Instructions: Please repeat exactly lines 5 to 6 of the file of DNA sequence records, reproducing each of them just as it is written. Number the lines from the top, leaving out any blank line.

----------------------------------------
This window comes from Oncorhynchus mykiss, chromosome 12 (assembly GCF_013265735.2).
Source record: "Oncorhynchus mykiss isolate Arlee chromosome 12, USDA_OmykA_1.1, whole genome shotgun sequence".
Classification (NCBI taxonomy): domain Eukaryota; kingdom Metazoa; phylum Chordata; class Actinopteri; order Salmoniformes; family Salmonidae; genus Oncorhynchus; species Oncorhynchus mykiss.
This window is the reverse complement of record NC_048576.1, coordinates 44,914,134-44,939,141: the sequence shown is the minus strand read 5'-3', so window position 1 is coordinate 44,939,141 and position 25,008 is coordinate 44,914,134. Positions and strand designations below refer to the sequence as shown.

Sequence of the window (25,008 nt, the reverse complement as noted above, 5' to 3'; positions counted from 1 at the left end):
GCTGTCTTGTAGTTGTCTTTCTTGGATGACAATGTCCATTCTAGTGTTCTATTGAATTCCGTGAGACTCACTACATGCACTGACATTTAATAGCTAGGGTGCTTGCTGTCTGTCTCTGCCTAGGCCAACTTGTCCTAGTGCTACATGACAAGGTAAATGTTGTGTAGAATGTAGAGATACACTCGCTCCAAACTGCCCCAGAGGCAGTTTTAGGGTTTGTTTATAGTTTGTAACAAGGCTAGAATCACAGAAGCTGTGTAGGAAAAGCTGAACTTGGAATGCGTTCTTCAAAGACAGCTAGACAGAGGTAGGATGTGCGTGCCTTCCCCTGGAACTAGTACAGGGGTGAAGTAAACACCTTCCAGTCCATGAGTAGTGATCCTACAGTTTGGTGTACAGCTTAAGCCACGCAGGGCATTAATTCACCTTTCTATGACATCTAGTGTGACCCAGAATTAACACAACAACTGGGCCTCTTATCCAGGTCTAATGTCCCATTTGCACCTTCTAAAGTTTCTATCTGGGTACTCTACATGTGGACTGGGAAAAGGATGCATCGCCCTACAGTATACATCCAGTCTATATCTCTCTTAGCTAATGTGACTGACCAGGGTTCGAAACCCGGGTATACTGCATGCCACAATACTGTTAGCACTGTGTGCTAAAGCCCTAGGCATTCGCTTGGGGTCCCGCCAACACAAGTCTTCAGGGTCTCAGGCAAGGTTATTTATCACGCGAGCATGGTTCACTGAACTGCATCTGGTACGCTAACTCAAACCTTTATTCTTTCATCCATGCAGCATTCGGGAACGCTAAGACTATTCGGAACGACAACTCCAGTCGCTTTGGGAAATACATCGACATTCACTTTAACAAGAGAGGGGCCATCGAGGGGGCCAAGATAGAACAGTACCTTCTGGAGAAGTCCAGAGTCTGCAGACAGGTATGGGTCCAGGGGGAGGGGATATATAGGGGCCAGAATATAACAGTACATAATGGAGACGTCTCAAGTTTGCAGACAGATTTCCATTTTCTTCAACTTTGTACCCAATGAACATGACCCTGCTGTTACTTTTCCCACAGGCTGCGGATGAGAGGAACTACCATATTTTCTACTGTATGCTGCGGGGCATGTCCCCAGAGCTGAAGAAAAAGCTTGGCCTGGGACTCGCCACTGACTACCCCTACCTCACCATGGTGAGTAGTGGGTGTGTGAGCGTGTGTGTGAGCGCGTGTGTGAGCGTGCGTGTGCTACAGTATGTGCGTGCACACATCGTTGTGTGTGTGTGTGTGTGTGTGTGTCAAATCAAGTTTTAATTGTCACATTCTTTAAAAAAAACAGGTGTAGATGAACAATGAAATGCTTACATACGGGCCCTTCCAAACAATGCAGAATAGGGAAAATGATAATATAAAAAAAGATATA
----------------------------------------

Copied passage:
Sequence of the window (25,008 nt, the reverse complement as noted above, 5' to 3'; positions counted from 1 at the left end):
GCTGTCTTGTAGTTGTCTTTCTTGGATGACAATGTCCATTCTAGTGTTCTATTGAATTCCGTGAGACTCACTACATGCACTGACATTTAATAGCTAGGGTGCTTGCTGTCTGTCTCTGCCTAGGCCAACTTGTCCTAGTGCTACATGACAAGGTAAATGTTGTGTAGAATGTAGAGATACACTCGCTCCAAACTGCCCCAGAGGCAGTTTTAGGGTTTGTTTATAGTTTGTAACAAGGCTAGAATCACAGAAGCTGTGTAGGAAAAGCTGAACTTGGAATGCGTTCTTCAAAGACAGCTAGACAGAGGTAGGATGTGCGTGCCTTCCCCTGGAACTAGTACAGGGGTGAAGTAAACACCTTCCAGTCCATGAGTAGTGATCCTACAGTTTGGTGTACAGCTTAAGCCACGCAGGGCATTAATTCACCTTTCTATGACATCTAGTGTGACCCAGAATTAACACAACAACTGGGCCTCTTATCCAGGTCTAATGTCCCATTTGCACCTTCTAAAGTTTCTATCTGGGTACTCTACATGTGGACTGGGAAAAGGATGCATCGCCCTACAGTATACATCCAGTCTATATCTCTCTTAGCTAATGTGACTGACCAGGGTTCGAAACCCGGGTATACTGCATGCCACAATACTGTTAGCACTGTGTGCTAAAGCCCTAGGCATTCGCTTGGGGTCCCGCCAACACAAGTCTTCAGGGTCTCAGGCAAGGTTATTTATCACGCGAGCATGGTTCACTGAACTGCATCTGGTACGCTAACTCAAACCTTTATTCTTTCATCCATGCAGCATTCGGGAACGCTAAGACTATTCGGAACGACAACTCCAGTCGCTTTGGGAAATACATCGACATTCACTTTAACAAGAGAGGGGCCATCGAGGGGGCCAAGATAGAACAGTACCTTCTGGAGAAGTCCAGAGTCTGCAGACAGGTATGGGTCCAGGGGGAGGGGATATATAGGGGCCAGAATATAACAGTACATAATGGAGACGTCTCAAGTTTGCAGACAGATTTCCATTTTCTTCAACTTTGTACCCAATGAACATGACCCTGCTGTTACTTTTCCCACAGGCTGCGGATGAGAGGAACTACCATATTTTCTACTGTATGCTGCGGGGCATGTCCCCAGAGCTGAAGAAAAAGCTTGGCCTGGGACTCGCCACTGACTACCCCTACCTCACCATGGTGAGTAGTGGGTGTGTGAGCGTGTGTGTGAGCGCGTGTGTGAGCGTGCGTGTGCTACAGTATGTGCGTGCACACATCGTTGTGTGTGTGTGTGTGTGTGTGTGTCAAATCAAGTTTTAATTGTCACATTCTTTAAAAAAAACAGGTGTAGATGAACAATGAAATGCTTACATACGGGCCCTTCCAAACAATGCAGAATAGGGAAAATGATAATATAAAAAAAGATATA